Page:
Through the course of the study, participants were asked to complete four questionnaires. All four questionnaires were nearly identical so items could be assessed in a longitudinal framework. They queried a variety of factors, including demographic characteristics, attitudes toward genetic testing, genetics knowledge and understanding, cultural affiliation, and psychological and behavioral functioning. The first questionnaire, referred to as the baseline questionnaire, was completed immediately following the audiology evaluation. The second questionnaire, referred to as the pre-test counseling questionnaire, was completed immediately following the pre-test genetic counseling appointment. The third and fourth questionnaires were completed one month and six months following the disclosure of the genetic test results, respectively.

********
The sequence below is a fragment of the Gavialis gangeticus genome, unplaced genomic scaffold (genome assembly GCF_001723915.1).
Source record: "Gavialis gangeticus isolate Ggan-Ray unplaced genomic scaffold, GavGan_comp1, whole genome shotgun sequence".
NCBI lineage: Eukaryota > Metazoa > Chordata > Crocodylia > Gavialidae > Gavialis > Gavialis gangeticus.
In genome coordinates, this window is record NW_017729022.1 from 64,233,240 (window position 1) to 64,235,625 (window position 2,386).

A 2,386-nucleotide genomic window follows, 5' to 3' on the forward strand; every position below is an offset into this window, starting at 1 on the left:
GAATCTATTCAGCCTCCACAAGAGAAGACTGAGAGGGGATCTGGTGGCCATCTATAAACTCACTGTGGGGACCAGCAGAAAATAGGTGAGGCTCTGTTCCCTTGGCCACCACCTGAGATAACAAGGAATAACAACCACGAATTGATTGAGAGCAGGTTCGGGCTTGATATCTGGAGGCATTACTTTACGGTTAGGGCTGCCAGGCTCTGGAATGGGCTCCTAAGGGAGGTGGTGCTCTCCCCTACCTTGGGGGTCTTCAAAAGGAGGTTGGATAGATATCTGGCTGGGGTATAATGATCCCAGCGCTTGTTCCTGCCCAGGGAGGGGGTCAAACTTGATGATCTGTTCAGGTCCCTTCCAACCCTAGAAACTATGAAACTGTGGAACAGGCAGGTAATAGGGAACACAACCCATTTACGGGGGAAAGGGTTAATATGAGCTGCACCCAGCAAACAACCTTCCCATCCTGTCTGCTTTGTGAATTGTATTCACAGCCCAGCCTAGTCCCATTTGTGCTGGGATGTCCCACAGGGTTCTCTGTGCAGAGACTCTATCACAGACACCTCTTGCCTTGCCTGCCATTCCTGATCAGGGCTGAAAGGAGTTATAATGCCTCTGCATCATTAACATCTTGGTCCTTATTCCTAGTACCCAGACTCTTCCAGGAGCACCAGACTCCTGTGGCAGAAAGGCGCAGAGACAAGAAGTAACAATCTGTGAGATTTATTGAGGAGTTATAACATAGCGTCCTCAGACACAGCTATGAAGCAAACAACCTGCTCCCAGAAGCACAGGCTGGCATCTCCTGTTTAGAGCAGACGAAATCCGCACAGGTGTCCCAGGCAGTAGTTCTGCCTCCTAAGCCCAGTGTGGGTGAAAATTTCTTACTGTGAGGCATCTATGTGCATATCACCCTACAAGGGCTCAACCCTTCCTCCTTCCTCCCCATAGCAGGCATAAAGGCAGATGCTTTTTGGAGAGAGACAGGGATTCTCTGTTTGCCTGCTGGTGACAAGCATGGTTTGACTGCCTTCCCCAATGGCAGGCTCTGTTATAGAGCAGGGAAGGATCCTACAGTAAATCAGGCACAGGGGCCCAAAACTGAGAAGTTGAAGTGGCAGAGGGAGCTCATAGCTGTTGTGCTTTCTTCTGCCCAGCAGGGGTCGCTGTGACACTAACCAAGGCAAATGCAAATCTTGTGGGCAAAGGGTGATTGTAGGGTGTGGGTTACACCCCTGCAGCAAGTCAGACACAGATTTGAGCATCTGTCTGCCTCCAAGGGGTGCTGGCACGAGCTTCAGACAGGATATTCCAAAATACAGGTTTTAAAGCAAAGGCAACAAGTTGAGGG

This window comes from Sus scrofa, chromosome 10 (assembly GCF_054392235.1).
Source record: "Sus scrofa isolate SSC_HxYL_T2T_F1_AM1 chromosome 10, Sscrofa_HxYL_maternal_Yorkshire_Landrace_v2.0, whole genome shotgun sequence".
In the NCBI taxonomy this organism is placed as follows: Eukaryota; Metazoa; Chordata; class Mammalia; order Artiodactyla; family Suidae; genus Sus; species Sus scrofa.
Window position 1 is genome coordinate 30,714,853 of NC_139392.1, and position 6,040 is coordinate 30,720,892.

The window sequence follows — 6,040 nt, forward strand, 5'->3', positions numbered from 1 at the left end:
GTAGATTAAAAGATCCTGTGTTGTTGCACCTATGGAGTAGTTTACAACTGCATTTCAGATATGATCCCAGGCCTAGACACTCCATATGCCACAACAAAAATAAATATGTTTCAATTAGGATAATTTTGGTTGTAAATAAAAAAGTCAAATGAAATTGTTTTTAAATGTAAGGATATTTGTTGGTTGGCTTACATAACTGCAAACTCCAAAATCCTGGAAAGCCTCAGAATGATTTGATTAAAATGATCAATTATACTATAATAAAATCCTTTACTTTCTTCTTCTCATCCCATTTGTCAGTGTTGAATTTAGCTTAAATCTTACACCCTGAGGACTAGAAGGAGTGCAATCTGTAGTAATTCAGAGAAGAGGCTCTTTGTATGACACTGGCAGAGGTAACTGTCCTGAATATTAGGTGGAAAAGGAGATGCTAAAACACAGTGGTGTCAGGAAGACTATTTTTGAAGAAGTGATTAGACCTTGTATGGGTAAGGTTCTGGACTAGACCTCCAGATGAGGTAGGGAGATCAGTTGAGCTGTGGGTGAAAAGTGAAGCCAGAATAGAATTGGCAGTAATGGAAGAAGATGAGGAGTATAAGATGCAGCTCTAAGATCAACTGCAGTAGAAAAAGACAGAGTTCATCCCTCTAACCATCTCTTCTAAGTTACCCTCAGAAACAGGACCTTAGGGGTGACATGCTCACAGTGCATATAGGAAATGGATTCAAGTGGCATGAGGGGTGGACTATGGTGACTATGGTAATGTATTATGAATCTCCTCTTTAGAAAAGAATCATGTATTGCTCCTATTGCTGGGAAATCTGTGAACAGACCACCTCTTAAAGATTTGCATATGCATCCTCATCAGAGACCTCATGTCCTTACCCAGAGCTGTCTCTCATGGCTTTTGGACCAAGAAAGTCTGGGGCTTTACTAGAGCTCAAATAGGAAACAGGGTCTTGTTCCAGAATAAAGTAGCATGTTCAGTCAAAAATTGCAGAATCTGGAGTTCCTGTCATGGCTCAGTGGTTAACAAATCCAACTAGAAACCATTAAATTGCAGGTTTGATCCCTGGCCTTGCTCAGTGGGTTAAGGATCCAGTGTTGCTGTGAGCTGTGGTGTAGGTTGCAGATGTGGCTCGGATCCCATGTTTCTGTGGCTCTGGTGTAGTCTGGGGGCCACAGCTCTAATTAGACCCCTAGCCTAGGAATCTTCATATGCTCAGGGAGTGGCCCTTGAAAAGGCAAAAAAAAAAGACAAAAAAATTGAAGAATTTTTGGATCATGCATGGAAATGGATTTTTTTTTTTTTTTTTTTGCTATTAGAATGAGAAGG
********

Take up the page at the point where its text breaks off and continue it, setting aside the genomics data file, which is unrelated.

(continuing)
Questionnaires were translated into ASL using a translation-back translation procedure in which a bilingual ASL/English Deaf individual translated the original English version into ASL, another bilingual ASL/English individual back-translated the ASL version to English, and any inconsistencies in meaning were identified and resolved (Brislin 1970; Samady et al. 2008). Questionnaires were available to participants in English text (paper and online versions), ASL (online video streaming), and an online dual language format of both English text and ASL video.
A subset of 30 subjects were asked to complete an additional questionnaire following the audiology appointment but prior to the pre-test genetic counseling appointment (referred to as the “equivalence” questionnaire) for the purpose of comparing the equivalence of the English text version to the ASL video version of the questionnaire items. The equivalence questionnaire did not include demographic questions but was otherwise identical to the baseline questionnaire. Fifteen individuals completed the baseline questionnaire in English and the equivalence questionnaire in ASL, and the other fifteen individuals completed the questionnaires in reverse language order. The main focus of this article is on data collected from the baseline and pre-test counseling questionnaires.